For centuries the Danish Citizens have been subject to a census and the church books have existed for centuries. Everyone born in Denmark had to be written – and hereby registered, in a church register, or today called the “church book”.
For almost 20 years now, (since 2004) the registrations were conducted in a digital register book.
King Christian IV (1577-1648) initiated a census – a method of counting the people of the Kingdom of Denmark to gain an overview of the total tax base in the kingdom, among other reasons.
Since the priests were well-educated, it was decided to charge them with this task.
In May 1645, Christian IV ordered the priests to "keep a proper parish register with the day and date of births, deaths and marriages in the parish". These provisions were repeated in the Danish Law of King Christian V of 1683 and again in later legislation.
In Denmark, the census has a 375-year long history.
The oldest Danish church book that has been preserved is from the parish of Østrup with the oldest transcriptions dating back to 1574 - quite a few years before it was ordered to keep church books in Denmark.
From the church books to the CPR-register
The church books have evolved over the centuries and other information were registered. As early as the year 1652, records of men aged 16-40 were used as a basis for the Danish army. Later, the church book formed the beginning of the national registers and the Central Register - CPR, that was introduced on 1 April 1968 where everyone in Denmark was given a central registration number.
The registration itself
In Denmark, new rules were introduced in 1812. Previously, the priest was free to decide how he wanted to keep his church books. Everything could be in the same books, written in chronological order. This meant that there could be births, deaths, marriages, confirmations, etc. in between each other.
From 1812, church books were introduced for church ceremonies – and for 'civil' registrations such as births and deaths, so that church registrations and civil registrations were written in separate books.
At that time the official name of church books was to be called ministerial books. Two copies of every book were kept in separate locations to avoid loss in case of fire or theft.
Today, the registrations are in principle divided into two separate procedures.
The registrar at the church office has two independent and separate roles - parish clerk in the Evangelical-Lutheran Church in Denmark (Folkekirken) and public servant for the state.
The Southern part of Jutland
The Duchy of Schleswig came under Prussian rule after the war of 1864. Prussia introduced a registration system in which the state was responsible for all civil registrations in the form of a local municipal registrar.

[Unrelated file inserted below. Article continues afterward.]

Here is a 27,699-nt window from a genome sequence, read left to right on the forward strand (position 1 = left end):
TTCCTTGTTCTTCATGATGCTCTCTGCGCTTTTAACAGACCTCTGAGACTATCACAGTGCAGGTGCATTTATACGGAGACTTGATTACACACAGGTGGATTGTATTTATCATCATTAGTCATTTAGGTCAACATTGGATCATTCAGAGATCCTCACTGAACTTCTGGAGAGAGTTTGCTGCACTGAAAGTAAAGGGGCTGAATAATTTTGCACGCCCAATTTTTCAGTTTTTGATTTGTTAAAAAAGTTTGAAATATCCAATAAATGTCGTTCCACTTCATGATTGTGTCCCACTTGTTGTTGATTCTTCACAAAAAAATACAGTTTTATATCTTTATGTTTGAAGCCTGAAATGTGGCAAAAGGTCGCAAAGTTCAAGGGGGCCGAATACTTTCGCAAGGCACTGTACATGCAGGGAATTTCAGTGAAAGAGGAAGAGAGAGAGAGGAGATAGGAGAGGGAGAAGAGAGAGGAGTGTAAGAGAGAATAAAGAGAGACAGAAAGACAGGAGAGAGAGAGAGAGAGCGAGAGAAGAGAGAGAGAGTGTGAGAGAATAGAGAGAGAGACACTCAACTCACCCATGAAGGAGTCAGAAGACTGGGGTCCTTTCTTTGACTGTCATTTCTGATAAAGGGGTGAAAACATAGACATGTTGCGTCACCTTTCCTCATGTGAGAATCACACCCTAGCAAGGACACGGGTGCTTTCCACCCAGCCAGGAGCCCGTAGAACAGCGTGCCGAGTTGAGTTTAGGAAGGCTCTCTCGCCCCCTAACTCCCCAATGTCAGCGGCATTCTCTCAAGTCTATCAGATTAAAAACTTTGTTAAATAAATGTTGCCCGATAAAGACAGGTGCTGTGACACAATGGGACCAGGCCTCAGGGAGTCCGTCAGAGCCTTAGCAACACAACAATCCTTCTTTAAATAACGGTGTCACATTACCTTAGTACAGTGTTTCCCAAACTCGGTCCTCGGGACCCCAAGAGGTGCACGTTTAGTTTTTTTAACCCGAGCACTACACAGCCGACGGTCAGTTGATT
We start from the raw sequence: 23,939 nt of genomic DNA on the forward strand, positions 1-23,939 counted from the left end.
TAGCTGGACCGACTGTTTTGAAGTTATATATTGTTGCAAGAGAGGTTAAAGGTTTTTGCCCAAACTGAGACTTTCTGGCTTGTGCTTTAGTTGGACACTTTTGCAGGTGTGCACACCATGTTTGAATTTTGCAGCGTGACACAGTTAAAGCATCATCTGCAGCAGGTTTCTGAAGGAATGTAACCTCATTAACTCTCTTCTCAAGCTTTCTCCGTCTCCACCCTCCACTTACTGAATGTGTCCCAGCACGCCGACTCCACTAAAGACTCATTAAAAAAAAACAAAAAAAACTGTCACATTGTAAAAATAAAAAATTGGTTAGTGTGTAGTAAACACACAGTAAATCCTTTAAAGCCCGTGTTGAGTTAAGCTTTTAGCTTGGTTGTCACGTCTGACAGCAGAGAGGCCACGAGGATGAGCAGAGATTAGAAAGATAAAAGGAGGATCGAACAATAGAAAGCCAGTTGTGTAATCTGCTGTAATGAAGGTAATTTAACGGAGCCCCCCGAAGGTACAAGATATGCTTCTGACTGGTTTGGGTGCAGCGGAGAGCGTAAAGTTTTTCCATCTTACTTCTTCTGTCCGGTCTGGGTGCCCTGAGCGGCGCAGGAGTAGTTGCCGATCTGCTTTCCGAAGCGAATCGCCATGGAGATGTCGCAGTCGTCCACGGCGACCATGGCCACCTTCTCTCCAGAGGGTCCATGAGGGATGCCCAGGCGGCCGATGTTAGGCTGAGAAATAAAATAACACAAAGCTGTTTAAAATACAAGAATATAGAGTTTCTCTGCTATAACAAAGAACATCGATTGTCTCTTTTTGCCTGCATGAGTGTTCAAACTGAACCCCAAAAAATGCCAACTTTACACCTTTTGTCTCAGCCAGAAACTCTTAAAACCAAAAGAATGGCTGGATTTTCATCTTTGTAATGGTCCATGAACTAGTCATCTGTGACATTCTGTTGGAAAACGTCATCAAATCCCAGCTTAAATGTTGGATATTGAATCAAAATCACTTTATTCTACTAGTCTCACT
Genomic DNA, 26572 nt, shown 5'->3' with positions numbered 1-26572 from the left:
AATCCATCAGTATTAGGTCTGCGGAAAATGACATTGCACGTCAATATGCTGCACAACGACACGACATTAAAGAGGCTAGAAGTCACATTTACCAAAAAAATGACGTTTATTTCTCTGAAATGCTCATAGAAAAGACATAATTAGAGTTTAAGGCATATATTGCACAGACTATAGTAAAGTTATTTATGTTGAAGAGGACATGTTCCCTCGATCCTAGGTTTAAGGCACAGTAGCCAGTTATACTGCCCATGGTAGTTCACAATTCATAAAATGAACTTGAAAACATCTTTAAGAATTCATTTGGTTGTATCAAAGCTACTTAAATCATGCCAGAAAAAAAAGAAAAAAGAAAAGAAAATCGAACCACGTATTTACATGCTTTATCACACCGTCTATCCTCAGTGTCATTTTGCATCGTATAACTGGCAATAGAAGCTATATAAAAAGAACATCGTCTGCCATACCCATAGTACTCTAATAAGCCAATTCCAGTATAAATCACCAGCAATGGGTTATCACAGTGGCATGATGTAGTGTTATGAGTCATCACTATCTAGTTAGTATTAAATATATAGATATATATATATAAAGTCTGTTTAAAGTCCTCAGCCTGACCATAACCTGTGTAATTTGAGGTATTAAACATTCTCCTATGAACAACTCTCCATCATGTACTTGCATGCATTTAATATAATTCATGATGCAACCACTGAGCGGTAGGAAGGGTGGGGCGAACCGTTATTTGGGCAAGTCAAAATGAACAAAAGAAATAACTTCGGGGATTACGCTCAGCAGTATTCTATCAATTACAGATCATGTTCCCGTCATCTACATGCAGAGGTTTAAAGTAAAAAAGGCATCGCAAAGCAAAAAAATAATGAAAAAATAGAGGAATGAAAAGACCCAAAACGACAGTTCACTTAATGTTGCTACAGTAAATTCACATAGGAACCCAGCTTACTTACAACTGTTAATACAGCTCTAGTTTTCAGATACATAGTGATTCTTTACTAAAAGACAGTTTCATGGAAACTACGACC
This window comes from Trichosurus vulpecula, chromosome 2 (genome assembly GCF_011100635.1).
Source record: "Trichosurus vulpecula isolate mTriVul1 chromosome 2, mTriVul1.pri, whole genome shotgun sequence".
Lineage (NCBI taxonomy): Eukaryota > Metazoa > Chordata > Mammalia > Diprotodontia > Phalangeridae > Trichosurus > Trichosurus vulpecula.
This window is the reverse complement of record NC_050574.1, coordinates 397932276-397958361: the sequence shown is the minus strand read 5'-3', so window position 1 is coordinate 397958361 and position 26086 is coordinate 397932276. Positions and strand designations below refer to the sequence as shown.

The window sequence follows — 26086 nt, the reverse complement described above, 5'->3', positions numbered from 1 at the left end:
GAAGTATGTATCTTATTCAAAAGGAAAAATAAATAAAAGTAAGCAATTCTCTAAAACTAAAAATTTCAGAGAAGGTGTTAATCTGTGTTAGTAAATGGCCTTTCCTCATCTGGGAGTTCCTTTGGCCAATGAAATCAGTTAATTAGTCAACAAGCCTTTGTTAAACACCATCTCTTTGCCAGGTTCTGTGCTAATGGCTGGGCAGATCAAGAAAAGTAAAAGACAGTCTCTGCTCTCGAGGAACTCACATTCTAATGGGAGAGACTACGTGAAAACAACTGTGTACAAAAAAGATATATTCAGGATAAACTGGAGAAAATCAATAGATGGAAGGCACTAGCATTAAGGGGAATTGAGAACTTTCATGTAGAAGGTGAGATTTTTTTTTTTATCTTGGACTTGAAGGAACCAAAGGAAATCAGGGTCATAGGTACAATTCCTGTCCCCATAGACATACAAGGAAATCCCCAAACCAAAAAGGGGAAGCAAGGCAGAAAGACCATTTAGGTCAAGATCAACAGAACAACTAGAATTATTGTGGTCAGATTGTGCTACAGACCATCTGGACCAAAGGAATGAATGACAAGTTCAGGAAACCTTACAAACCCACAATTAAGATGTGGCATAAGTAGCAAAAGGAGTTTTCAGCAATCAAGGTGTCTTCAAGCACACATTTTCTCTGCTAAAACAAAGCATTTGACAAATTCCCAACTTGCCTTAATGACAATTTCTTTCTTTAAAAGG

At the reunification with Denmark in 1920, Schleswig made it a condition that they would keep this civil registration. This was accepted, and therefore all civil registrations in the Southern part of Jutland are still made by registrars who are public servants of the state employed in the municipalities of the Southern part of Jutland.
The church records in modern times
In 1968, it was written by law that all citizens had to report births and deaths to the registrar in the Evangelical-Lutheran Church in Denmark (Folkekirken) - and for the people born in the Southern part of Jutland in the municipalities.
Now, all civil registrations are conducted by the parish of residence (despite for those born in the Southern part of Jutland) and registrations for ecclesiastical events are conducted by the parish of event.
Any records in the church books are valid proof of changes or events that have taken place in people’s lives.
From 2004 - the digital church book
Between 2002 and 2004, a digital church book was introduced to all parishes in Denmark making it possible for a quicker process, registration, and direct transfer of information to the CPR-register.
The increasing requirements of the State to exploit digital possibilities have resulted in the citizen’s growing use of digital self-services accessible on borger.dk where they can apply for numerous things such as certificates, change of name, care- and responsibility declaration (paternity/co-maternity for unmarried couples) or funeral.
The old church books are still used
The old church books are the basic record of persons and are still used to verify information for some citizens that were born during that time. The verification process is carried out by a special verification unit in the Danish Ministry for Ecclesiastical Affairs.